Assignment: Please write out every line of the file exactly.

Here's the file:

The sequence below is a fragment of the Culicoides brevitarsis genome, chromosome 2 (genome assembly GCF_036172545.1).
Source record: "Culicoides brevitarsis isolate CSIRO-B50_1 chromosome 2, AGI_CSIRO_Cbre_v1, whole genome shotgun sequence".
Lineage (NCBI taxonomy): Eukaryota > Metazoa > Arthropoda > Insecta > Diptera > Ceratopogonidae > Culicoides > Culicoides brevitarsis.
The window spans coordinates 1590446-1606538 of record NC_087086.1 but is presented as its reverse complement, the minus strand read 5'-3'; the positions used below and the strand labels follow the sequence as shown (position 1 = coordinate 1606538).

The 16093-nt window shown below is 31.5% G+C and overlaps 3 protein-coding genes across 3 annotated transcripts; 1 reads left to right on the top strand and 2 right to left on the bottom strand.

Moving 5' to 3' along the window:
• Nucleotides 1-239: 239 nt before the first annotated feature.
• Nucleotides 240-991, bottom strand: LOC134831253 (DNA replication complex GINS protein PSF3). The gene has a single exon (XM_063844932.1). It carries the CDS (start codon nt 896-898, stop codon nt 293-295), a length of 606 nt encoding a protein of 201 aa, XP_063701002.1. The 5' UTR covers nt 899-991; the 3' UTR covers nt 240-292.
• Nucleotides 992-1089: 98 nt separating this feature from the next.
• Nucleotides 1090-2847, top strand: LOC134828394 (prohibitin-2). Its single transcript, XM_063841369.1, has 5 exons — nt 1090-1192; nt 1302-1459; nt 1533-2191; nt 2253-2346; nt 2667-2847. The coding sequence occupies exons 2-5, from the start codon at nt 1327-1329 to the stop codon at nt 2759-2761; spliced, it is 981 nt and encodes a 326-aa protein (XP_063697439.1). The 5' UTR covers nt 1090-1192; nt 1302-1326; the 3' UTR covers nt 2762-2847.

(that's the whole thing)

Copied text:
The sequence below is a fragment of the Culicoides brevitarsis genome, chromosome 2 (genome assembly GCF_036172545.1).
Source record: "Culicoides brevitarsis isolate CSIRO-B50_1 chromosome 2, AGI_CSIRO_Cbre_v1, whole genome shotgun sequence".
Lineage (NCBI taxonomy): Eukaryota > Metazoa > Arthropoda > Insecta > Diptera > Ceratopogonidae > Culicoides > Culicoides brevitarsis.
The window spans coordinates 1590446-1606538 of record NC_087086.1 but is presented as its reverse complement, the minus strand read 5'-3'; the positions used below and the strand labels follow the sequence as shown (position 1 = coordinate 1606538).

The 16093-nt window shown below is 31.5% G+C and overlaps 3 protein-coding genes across 3 annotated transcripts; 1 reads left to right on the top strand and 2 right to left on the bottom strand.

Moving 5' to 3' along the window:
• Nucleotides 1-239: 239 nt before the first annotated feature.
• Nucleotides 240-991, bottom strand: LOC134831253 (DNA replication complex GINS protein PSF3). The gene has a single exon (XM_063844932.1). It carries the CDS (start codon nt 896-898, stop codon nt 293-295), a length of 606 nt encoding a protein of 201 aa, XP_063701002.1. The 5' UTR covers nt 899-991; the 3' UTR covers nt 240-292.
• Nucleotides 992-1089: 98 nt separating this feature from the next.
• Nucleotides 1090-2847, top strand: LOC134828394 (prohibitin-2). Its single transcript, XM_063841369.1, has 5 exons — nt 1090-1192; nt 1302-1459; nt 1533-2191; nt 2253-2346; nt 2667-2847. The coding sequence occupies exons 2-5, from the start codon at nt 1327-1329 to the stop codon at nt 2759-2761; spliced, it is 981 nt and encodes a 326-aa protein (XP_063697439.1). The 5' UTR covers nt 1090-1192; nt 1302-1326; the 3' UTR covers nt 2762-2847.